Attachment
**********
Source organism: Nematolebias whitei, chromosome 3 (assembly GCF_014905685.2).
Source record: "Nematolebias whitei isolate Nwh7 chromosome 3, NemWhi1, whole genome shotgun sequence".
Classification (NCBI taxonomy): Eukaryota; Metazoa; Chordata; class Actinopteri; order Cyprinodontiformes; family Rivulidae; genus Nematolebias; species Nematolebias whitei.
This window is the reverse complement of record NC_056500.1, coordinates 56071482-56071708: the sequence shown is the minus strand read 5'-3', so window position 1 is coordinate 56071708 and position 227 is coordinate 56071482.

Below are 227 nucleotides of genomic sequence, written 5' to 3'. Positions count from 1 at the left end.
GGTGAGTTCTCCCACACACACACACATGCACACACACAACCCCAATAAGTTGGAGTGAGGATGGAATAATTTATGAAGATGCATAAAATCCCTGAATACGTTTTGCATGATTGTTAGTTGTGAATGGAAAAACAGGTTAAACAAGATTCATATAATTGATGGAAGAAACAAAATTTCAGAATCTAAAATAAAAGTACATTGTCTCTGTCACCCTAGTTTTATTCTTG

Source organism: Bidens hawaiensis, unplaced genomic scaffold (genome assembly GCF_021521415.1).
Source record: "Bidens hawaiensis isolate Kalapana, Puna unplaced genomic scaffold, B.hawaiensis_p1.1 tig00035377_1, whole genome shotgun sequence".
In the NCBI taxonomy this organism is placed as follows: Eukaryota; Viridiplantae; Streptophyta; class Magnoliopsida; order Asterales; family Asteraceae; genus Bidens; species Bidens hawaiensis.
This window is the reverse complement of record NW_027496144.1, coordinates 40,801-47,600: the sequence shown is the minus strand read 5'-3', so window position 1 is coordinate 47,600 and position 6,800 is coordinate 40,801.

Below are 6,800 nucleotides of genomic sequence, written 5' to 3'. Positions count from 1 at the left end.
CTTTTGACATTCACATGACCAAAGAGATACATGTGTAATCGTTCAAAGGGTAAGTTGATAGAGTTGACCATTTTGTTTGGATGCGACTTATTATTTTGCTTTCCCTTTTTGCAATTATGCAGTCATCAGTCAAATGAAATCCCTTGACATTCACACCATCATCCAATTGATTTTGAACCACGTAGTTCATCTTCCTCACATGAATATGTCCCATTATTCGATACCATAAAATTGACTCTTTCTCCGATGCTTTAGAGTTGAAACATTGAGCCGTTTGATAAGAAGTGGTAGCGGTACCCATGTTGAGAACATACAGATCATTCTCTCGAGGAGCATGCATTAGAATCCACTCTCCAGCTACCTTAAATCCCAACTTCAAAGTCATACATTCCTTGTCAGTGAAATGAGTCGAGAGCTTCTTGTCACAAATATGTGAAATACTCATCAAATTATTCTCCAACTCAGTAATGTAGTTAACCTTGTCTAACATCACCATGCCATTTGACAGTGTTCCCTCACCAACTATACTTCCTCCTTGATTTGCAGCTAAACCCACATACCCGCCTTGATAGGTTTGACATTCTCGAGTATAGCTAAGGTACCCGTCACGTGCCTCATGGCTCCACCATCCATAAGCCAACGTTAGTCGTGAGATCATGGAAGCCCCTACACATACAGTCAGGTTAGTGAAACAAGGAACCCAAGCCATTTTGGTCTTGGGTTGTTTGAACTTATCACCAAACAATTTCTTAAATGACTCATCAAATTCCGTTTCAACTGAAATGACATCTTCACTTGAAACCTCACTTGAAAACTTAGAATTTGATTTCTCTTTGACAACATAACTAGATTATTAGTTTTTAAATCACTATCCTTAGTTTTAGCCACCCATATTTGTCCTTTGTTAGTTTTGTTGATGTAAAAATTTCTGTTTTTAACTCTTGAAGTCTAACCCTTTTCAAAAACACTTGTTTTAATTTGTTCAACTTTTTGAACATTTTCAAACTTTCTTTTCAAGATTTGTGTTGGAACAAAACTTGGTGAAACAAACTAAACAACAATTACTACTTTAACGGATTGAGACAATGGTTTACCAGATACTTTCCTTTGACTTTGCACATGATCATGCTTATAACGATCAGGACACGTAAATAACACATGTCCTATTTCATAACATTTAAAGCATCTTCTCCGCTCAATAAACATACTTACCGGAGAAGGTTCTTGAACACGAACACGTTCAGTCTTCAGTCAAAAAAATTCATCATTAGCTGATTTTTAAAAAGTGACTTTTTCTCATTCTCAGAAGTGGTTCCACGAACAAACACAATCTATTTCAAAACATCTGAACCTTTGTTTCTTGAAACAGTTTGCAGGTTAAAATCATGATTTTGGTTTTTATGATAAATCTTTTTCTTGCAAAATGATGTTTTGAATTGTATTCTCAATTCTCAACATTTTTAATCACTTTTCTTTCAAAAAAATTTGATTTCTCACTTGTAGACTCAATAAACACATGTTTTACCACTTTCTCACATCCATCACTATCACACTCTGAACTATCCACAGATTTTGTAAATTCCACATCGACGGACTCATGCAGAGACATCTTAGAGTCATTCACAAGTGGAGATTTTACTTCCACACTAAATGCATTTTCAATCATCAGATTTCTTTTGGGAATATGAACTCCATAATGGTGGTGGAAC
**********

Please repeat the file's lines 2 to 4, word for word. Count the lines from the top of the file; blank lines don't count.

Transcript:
Source record: "Nematolebias whitei isolate Nwh7 chromosome 3, NemWhi1, whole genome shotgun sequence".
Classification (NCBI taxonomy): Eukaryota; Metazoa; Chordata; class Actinopteri; order Cyprinodontiformes; family Rivulidae; genus Nematolebias; species Nematolebias whitei.
This window is the reverse complement of record NC_056500.1, coordinates 56071482-56071708: the sequence shown is the minus strand read 5'-3', so window position 1 is coordinate 56071708 and position 227 is coordinate 56071482.